Chinese Buying Frenzy Helps Sotheby’s to $540 Mln RecordFrederik Balfour
A growing number of collectors from China and elsewhere in Asia helped Sotheby’s raise HK$4.2 billion ($540 million), which it said was a record for a series of auctions held in Hong Kong.
The five-day marathon’s record-breaking sales, which concluded last night, included a $30.8 million white diamond, a $23.3 million painting by Zeng Fanzhi and a $30.5 million bronze Buddha.
“We haven’t seen the room so full or so positive or so buoyant for a while,” said London-based dealer Daniel Eskenazi.
Eskenazi, who was outbid on a Chenghua-era “Palace” Bowl that sold for $18.2 million, said more mainland buyers show up each season, and now that China’s new political leadership is established, they feel more comfortable buying.
Property developer Zheng Huaxing bought the Buddha, a Yongle Gilt-Bronze seated figure, setting a record for a Chinese sculpture at auction. After the winning bid, Zheng stood up, pressed his hands together in prayer and bowed three times to the saleroom. The Palace bowl also went to a property developer whose dealer, Hong Kong-based William Chak, bid on his behalf.
“He wanted this piece desperately,” said Chak. “He was so anxious he didn’t sleep at all last night.”
Chak said his client, who is building a private museum in Hebei province outside Beijing, typifies the new breed of collectors: conspicuous, deep pocketed and determined.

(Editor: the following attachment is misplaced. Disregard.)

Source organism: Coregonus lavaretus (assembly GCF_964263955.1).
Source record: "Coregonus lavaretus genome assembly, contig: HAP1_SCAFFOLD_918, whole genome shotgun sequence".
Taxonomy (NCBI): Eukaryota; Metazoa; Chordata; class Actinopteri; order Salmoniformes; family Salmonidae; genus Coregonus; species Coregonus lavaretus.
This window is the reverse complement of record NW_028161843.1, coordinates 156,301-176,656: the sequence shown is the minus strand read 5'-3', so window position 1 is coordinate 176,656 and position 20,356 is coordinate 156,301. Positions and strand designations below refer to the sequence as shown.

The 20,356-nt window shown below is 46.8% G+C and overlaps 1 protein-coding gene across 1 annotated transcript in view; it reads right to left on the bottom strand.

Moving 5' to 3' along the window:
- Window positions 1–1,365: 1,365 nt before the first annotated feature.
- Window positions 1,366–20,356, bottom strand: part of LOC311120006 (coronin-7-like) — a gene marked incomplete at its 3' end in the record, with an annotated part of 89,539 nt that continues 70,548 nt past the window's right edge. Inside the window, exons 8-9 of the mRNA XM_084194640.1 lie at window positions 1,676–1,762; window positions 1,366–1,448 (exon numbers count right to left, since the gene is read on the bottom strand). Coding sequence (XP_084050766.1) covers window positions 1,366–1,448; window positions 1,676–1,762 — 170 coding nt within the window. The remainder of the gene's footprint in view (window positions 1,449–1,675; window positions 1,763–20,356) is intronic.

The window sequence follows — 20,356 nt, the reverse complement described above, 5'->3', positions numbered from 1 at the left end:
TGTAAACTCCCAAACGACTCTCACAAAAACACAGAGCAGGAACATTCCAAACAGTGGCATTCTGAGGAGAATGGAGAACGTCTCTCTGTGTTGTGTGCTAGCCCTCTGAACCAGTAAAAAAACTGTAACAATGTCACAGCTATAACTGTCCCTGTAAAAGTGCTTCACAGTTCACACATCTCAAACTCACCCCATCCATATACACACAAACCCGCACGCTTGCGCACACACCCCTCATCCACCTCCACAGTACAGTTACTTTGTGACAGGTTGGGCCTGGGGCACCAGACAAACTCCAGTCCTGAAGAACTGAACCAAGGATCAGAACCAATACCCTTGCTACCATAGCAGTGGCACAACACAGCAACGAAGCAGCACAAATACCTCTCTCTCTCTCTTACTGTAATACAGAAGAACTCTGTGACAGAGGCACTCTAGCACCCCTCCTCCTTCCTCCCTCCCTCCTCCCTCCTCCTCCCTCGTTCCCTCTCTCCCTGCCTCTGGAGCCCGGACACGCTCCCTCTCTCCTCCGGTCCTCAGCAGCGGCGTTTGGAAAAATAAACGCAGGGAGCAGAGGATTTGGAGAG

“The new wealth in China is different,” Chak said. “They don’t just want to collect and enjoy, they want to be No. 1.”
A rare Tang dynasty (618-907) dry lacquer head of Buddha from the 90-year-old Japanese collector Sakamoto Goro sold for $5.2 million, a record for a Tang Buddhist sculpture.
China can now claim to have unseated Japan after the Zeng painting fetched the most for an Asian contemporary artist at auction, beating a record set by Takashi Murakami sculpture that sold for US$15.1 million at Sotheby’s New York in 2008.
Zeng’s 2001 oil painting “The Last Supper” is from Switzerland-based Belgian couple Myriam and Guy Ullens de Schooten, who are selling off parts of what’s considered one of the best private collections of contemporary Chinese art.
The diamond was the largest and most expensive D-color flawless type IIA at auction. Artist records included HK$85.2 million for a triptych by the Chinese abstract painter Zao Wou-ki and HK$3.64 million for “Red Shadow” by Indonesian painter Rudi Mantofani. A work by Juan Luna sold for HK$25.88 million, a Philippine auction record, nearly five times its high estimate of HK$5.5 million.
(Frederik Balfour is a reporter-at-large for Muse, the arts and leisure section of Bloomberg News. Opinions expressed are his own.)
Muse highlights include Mark Beech on arts, Richard Vines on food, Zinta Lundborg’s interviews and Amanda Gordon’s Scene Last Night.